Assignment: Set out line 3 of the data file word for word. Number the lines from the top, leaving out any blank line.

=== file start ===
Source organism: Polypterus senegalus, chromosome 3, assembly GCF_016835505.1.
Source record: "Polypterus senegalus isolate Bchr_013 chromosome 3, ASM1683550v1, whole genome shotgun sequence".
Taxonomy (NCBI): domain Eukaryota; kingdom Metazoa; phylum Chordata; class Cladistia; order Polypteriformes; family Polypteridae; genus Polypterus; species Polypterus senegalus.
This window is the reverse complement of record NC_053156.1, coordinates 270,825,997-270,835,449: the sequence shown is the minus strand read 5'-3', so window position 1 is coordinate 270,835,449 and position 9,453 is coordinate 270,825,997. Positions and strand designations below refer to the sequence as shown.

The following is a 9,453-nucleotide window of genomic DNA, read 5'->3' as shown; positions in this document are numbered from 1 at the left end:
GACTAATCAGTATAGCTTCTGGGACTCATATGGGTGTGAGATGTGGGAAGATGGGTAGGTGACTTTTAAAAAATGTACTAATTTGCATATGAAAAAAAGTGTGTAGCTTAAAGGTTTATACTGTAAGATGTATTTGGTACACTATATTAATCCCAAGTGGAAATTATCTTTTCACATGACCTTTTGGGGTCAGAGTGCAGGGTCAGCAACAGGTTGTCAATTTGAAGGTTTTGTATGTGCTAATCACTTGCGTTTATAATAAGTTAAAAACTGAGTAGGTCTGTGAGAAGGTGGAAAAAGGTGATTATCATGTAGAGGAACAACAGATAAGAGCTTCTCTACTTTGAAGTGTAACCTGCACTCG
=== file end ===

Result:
Taxonomy (NCBI): domain Eukaryota; kingdom Metazoa; phylum Chordata; class Cladistia; order Polypteriformes; family Polypteridae; genus Polypterus; species Polypterus senegalus.